On the fifth anniversary of its independence from Khartoum, South Sudan is again descending into civil war, with last year's tentative peace deal breaking down. Fighting has escalated across the country in recent weeks, and on July 9 it reached the capital Juba, with clashes reported between the Sudan People's Liberation Army in the Government (SPLA-IG) led by President Salva Kiir and the Sudan People’s Liberation Army in Opposition (SPLA-IO) led by former South Sudanese vice-president Riek Macher. Some of the worst recent violence came in late June, when a force of SPLA-IG troops and irregular Dinka militia entered the northern town of Wau, reportedly attacking civilians and looting their property, causing more than 100,000 civilians to flee their homes. Those targeted were mainly from the Fertit ethnicity. The violence apparently began in a conflict over who is to control the newly created Wau state, which was carved out of the former Western Bahr el Ghazal state under last year's redrawing of administrative borders. (Radio Tamazuj, July 10; Al Jazeera, July 9; VOA, June 28; Sudan Tribune, June 24)
A force of Ethiopian troops crossed into South Sudan on April 20 to launch a joint offensive with the Juba government against ethnic Murle militia fighters who staged a bloody raid into Ethiopia's Gambela region a week earlier. The Murle militiamen attacked several villages and massacred over 200 civilians of the Nuer ethnicity in the raid, and abducted some 100 children as well as stealing some 2,000 cattle. News reports initially described the incursion as a cattle raid, but the militiamen were said to be armed with AK-47s and wearing uniforms. Hundreds of thousands of South Sudanese, mainly Nuer, have fled to Gambela to escape armed conflict. The raid has heightened fears of the South Sudan war spilling into Ethiopia. (Ethiopian Herald via AllAfrica, DW, April 22; Radio Tamazuj, Sudan, April 20)
The UN Human Rights Office (OHCHR) on March 11 released a report describing a multitude of atrocious human rights violations taking place in South Sudan in the context of the civil war. This report describes "in searing detail" violations including "a [g]overnment-operated 'scorched earth policy,' and deliberate targeting of civilians for killing, rape and pillage." The report places majority blame on state actors for the crimes, stating that some allied forces have been allowed to rape women in lieu of wages. The report focuses on the shocking scale of sexual violence in the nation, where in a five-month period last year, the UN recorded more than 1,300 reports of rape in just one of South Sudan's 10 states, oil-rich Unity. The report further states that the majority of casualties are the result of deliberate attacks on civilians and not actual combat operations.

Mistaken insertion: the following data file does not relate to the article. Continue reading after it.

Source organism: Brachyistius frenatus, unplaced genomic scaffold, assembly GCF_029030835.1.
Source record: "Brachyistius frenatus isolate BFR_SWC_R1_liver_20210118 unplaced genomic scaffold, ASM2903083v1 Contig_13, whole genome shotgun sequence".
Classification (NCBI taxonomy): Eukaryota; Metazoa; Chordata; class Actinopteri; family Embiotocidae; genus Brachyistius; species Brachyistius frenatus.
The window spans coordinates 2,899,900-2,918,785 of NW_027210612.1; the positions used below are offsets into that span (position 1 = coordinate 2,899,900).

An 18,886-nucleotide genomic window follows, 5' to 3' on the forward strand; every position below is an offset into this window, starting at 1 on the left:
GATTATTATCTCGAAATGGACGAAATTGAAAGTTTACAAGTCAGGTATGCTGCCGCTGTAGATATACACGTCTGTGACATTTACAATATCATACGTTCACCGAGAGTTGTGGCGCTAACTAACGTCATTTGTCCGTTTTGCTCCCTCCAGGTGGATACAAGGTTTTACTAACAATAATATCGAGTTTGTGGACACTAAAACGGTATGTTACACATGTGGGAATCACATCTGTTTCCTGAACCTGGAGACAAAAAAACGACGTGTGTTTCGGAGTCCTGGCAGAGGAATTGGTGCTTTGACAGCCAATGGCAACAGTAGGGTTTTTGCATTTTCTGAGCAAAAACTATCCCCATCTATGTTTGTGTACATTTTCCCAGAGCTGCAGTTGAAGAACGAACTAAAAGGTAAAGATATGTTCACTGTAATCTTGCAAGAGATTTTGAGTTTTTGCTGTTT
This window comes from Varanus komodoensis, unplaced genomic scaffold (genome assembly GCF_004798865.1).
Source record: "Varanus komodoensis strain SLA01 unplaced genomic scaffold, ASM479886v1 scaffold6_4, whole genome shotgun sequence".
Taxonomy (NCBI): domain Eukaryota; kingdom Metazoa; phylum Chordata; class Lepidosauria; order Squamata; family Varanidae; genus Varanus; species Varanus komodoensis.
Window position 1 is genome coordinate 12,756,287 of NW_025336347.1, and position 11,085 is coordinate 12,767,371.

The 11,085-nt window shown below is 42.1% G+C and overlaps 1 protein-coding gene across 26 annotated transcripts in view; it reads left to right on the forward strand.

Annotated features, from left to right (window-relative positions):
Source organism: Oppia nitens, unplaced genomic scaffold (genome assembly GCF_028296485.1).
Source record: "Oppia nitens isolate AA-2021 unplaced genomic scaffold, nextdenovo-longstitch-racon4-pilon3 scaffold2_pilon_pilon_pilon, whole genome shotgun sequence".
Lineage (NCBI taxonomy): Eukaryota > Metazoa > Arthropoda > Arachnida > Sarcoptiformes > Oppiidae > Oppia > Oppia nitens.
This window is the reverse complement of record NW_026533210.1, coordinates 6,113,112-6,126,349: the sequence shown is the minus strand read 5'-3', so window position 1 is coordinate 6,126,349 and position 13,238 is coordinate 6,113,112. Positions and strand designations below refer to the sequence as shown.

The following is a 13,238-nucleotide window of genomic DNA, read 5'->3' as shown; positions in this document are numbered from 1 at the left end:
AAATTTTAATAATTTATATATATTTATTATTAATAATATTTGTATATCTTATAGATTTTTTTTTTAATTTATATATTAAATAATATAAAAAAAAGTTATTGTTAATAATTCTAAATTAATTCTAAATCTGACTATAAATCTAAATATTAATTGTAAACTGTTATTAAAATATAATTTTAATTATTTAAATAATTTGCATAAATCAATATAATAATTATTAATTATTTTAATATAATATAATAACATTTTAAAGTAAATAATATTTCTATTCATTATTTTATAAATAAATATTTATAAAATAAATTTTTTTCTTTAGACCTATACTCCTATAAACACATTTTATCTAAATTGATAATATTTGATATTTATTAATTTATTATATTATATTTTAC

South Sudan's fragile peace deal is in jeopardy as opposition leader Lam Akol today joined with 18 political parties to bring a legal challenge against President Salva Kiir's order to expand the number of states in the country from 10 to 28. "That order actually violates the constitution and it also contravenes the peace agreement," he said, refering to the pact that Kiir and the head of the armed opposition, Riek Machar, signed in August. "Our people are yearning for peace, so nobody should tamper with this peace agreement." he said. The leadership of rebel Sudan People's Liberation Movement-in-Opposition (SPLM-IO) also said the plan threatens to unravel the peace agreement. (Sudan Tribune, VOA, Oct. 15; Al Jazeera, Aug. 29) Not surprisingly, control of oil seems the critical issue here. A commentary for Kenya's The East African (online at AllAfrica) charges that Kiir "has basically deprived rebel leader Riek Machar of all the oil resources he was to preside over in the transitional government by unilaterally creating 18 new states. The increase of the states...through a presidential decree has placed areas with the highest concentration of oil resources in Unity, Jonglei and Upper Nile in the hands of President Kiir's Dinka community. This has created tension between the Nuer, Shiluk and Dinka in Unity and Upper Nile States, with the first two communities accusing President Kiir of carving out the oil-rich areas for his community."